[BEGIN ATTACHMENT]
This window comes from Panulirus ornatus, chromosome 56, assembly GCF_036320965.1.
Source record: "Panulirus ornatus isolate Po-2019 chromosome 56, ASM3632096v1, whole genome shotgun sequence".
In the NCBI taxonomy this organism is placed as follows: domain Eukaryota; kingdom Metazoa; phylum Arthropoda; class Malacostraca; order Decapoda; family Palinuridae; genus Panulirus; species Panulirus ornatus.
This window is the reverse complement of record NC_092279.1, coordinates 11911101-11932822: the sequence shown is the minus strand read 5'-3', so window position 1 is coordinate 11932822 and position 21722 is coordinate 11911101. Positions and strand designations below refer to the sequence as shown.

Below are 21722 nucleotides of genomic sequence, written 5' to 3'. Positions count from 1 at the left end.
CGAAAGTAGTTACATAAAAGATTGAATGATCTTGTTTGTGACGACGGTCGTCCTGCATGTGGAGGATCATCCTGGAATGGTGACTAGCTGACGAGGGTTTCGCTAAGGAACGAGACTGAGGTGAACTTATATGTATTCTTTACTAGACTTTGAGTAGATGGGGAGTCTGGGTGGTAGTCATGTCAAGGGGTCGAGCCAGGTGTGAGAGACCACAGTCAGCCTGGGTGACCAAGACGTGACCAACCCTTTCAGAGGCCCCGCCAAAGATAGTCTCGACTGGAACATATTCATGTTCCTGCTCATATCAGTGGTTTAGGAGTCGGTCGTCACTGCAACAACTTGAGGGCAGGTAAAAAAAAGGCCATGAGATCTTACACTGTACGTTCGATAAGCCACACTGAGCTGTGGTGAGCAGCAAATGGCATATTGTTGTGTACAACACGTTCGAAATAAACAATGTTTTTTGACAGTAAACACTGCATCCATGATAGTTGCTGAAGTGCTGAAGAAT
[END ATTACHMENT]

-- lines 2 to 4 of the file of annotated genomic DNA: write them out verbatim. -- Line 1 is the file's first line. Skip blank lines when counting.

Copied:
Source record: "Panulirus ornatus isolate Po-2019 chromosome 56, ASM3632096v1, whole genome shotgun sequence".
In the NCBI taxonomy this organism is placed as follows: domain Eukaryota; kingdom Metazoa; phylum Arthropoda; class Malacostraca; order Decapoda; family Palinuridae; genus Panulirus; species Panulirus ornatus.
This window is the reverse complement of record NC_092279.1, coordinates 11911101-11932822: the sequence shown is the minus strand read 5'-3', so window position 1 is coordinate 11932822 and position 21722 is coordinate 11911101. Positions and strand designations below refer to the sequence as shown.